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Sometimes inhibitors of PCR are carried over from sample preparation (nucleic acid extraction). Common PCR inhibitors include phenol, detergents, proteases, and residual compounds from source materials, such as animal or plant tissue, bodily fluids, or soil preparations. Suboptimal reactions containing inhibitors are highly likely to have poor reproducibility.

Possible Solutions Perform a dilution series of the PCR template to determine whether the effect of the inhibitory agent can be reduced.
  Take extra care with the nucleic acid extraction steps to minimize carryover of PCR inhibitors.
 

Recommended Products and Links

Primer Design

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Some primers are particularly sensitive to thermal cycling conditions, leading to poor reproducibility in amplification reactions.

Possible Solution Verify how your primers behave at different annealing temperatures by using a Temperature Gradient.
 

Low or High Reaction Efficiency

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Low or high reaction efficiency may be due to the causes below. Select one of the causes for possible solutions.

 

Pipetting

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CT values of replicates can show increased variation due to poor laboratory technique or imprecise pipets. This can skew the standard curve, leading to the observation of either low or high reaction efficiency, depending on the type of pipetting error.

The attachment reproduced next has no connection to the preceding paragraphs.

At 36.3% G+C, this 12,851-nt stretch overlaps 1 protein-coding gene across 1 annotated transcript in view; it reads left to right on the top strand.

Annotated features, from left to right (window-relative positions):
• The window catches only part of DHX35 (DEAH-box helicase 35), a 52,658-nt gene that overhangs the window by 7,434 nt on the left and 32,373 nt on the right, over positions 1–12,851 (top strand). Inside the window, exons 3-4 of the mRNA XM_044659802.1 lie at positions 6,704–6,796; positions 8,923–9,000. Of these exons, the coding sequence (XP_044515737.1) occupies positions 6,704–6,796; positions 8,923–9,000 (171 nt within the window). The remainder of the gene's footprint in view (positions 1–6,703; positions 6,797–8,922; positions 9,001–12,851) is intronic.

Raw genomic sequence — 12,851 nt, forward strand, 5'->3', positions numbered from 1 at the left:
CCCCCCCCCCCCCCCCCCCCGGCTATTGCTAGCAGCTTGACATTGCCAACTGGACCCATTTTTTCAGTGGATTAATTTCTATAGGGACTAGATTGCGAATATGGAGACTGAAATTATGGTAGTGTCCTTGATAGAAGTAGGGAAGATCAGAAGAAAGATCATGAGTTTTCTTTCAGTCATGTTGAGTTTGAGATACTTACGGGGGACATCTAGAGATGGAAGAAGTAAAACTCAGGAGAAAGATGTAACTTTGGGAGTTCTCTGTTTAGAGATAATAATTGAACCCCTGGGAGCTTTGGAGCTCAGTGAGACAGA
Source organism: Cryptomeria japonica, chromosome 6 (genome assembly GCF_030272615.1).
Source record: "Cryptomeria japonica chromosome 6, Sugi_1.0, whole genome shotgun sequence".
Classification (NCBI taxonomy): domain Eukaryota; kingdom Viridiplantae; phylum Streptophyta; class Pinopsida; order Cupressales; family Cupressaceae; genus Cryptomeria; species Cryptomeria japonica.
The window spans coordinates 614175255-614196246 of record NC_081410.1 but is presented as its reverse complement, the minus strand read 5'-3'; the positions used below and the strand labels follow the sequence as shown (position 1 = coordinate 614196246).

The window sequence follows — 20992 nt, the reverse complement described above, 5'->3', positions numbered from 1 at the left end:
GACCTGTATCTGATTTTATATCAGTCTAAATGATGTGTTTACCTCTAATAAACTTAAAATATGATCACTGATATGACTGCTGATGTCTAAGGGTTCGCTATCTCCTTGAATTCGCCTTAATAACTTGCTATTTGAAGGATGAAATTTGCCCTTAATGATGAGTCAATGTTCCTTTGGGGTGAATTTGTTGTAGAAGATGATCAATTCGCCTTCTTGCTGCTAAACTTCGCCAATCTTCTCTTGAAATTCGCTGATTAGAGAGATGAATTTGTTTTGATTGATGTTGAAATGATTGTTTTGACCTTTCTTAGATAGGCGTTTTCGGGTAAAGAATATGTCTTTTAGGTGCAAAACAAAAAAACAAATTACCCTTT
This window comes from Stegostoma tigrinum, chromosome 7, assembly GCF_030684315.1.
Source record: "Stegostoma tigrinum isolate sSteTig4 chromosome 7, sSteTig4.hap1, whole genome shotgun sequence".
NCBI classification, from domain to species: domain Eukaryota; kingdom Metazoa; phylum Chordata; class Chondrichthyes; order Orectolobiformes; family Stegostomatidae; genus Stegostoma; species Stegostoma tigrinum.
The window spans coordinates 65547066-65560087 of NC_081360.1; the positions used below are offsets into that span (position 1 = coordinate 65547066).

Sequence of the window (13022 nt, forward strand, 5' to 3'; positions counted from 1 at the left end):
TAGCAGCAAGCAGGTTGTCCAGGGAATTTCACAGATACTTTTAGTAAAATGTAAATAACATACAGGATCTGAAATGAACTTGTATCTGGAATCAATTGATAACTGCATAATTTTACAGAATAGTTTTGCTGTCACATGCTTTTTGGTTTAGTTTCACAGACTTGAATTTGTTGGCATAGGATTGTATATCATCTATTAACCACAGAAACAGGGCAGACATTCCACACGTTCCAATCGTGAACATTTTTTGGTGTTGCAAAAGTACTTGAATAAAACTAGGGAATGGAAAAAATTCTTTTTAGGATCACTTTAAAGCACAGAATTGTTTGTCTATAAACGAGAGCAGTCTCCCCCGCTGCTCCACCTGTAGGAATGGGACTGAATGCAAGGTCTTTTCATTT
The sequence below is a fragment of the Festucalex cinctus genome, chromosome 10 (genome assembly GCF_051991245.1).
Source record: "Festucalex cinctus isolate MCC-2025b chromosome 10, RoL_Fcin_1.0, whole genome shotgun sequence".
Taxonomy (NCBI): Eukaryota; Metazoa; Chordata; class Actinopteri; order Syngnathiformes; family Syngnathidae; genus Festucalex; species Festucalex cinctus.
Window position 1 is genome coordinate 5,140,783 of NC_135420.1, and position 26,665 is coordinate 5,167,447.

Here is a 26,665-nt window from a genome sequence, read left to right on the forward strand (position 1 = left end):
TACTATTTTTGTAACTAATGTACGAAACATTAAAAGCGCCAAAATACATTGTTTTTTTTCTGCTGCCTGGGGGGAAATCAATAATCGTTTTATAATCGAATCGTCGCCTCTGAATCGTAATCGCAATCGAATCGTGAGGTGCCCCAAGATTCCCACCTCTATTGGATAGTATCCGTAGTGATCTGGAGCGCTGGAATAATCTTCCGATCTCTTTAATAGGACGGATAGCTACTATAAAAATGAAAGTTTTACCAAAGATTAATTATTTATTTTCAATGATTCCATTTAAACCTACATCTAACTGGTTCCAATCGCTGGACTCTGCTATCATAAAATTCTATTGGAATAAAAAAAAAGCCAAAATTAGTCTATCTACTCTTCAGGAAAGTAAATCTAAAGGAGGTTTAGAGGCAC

Possible Solutions In general, follow these practices to improve replicate reproducibility:
  • Wear gloves
  • Use screwcap tubes
  • Use aerosol-resistant filter tips
  • Use calibrated pipets dedicated to PCR
  • Use PCR-grade water and use it only for PCR
  • Use a no-template control to verify absence of contamination
  • Prepare a master mix with sufficient volume to prepare all replicate samples
  • Add template to master mix before pipetting into reaction vessels
  • Avoid pipetting less than 5 μl
 

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Primer-Dimer Formation

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In a SYBR® Green assay, the additional fluorescent signal produced by accumulating primer-dimers can skew the standard curve and lead to artificially high reaction efficiencies. Primer-dimers can be the result of poor primer design or high primer concentrations.

Example Data: Primer-Dimer Formation

Example Data: Primer-Dimer Melt Curve

Possible Solutions Reduce primer concentration.
  Evaluate primer sequences for complementarity and secondary structure. Redesign primers if necessary.
  Perform melt-curve analysis to determine if primer-dimers are present.
 

Probe Quality

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Fluorescent hybridization probes may become partially degraded when subjected to multiple freeze-thaw cycles or long-term storage at temperatures above –20°C. Under these conditions, bonds between the oligonucleotide probe and the conjugated fluorophore become labile. The use of partially degraded or unstable probes results in inefficient fluorophore quenching during real-time PCR, contributing to extraneous fluorescent signal, which may impact CT values, skew the resulting standard curve, and introduce errors into efficiency calculations.

Possible Solutions Do not store diluted probes in water or at low concentrations.
  Do not store hybridization probes at temperatures above –20°C.
  Check with the oligonucleotide manufacturer for the recommended dilution and storage conditions for the hybridization probe.
  Aliquot probe stock into small volumes and thaw each aliquot only once.
 

Assay Design

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In some cases, the PCR target may be too long or may contain too much secondary structure to allow efficient amplification by real-time PCR.

Possible Solutions Real-time PCR is most efficient when the PCR product is less than 150 bp in length. Select a target sequence with fewer than 150 bp for optimal results.